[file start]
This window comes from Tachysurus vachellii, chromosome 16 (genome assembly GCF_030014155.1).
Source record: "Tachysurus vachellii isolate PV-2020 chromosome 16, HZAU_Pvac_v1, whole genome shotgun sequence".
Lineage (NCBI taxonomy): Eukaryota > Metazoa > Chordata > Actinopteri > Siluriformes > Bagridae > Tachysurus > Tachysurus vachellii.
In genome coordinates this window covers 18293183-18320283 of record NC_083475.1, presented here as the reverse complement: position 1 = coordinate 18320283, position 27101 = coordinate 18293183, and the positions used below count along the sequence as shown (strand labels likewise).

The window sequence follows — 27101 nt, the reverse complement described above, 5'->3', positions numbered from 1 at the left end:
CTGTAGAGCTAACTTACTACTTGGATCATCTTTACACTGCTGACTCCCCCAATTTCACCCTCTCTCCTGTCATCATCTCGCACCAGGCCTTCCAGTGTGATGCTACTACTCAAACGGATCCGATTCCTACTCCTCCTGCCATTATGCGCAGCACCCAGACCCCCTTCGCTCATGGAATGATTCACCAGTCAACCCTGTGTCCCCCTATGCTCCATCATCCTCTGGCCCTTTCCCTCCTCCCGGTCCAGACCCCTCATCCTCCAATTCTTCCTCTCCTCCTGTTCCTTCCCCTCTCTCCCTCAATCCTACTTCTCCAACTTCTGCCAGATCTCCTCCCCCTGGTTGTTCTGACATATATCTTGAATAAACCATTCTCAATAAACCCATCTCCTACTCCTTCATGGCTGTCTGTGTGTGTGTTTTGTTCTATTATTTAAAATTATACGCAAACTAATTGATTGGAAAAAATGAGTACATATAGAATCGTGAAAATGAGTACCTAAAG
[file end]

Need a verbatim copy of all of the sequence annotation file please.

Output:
This window comes from Tachysurus vachellii, chromosome 16 (genome assembly GCF_030014155.1).
Source record: "Tachysurus vachellii isolate PV-2020 chromosome 16, HZAU_Pvac_v1, whole genome shotgun sequence".
Lineage (NCBI taxonomy): Eukaryota > Metazoa > Chordata > Actinopteri > Siluriformes > Bagridae > Tachysurus > Tachysurus vachellii.
In genome coordinates this window covers 18293183-18320283 of record NC_083475.1, presented here as the reverse complement: position 1 = coordinate 18320283, position 27101 = coordinate 18293183, and the positions used below count along the sequence as shown (strand labels likewise).

The window sequence follows — 27101 nt, the reverse complement described above, 5'->3', positions numbered from 1 at the left end:
CTGTAGAGCTAACTTACTACTTGGATCATCTTTACACTGCTGACTCCCCCAATTTCACCCTCTCTCCTGTCATCATCTCGCACCAGGCCTTCCAGTGTGATGCTACTACTCAAACGGATCCGATTCCTACTCCTCCTGCCATTATGCGCAGCACCCAGACCCCCTTCGCTCATGGAATGATTCACCAGTCAACCCTGTGTCCCCCTATGCTCCATCATCCTCTGGCCCTTTCCCTCCTCCCGGTCCAGACCCCTCATCCTCCAATTCTTCCTCTCCTCCTGTTCCTTCCCCTCTCTCCCTCAATCCTACTTCTCCAACTTCTGCCAGATCTCCTCCCCCTGGTTGTTCTGACATATATCTTGAATAAACCATTCTCAATAAACCCATCTCCTACTCCTTCATGGCTGTCTGTGTGTGTGTTTTGTTCTATTATTTAAAATTATACGCAAACTAATTGATTGGAAAAAATGAGTACATATAGAATCGTGAAAATGAGTACCTAAAG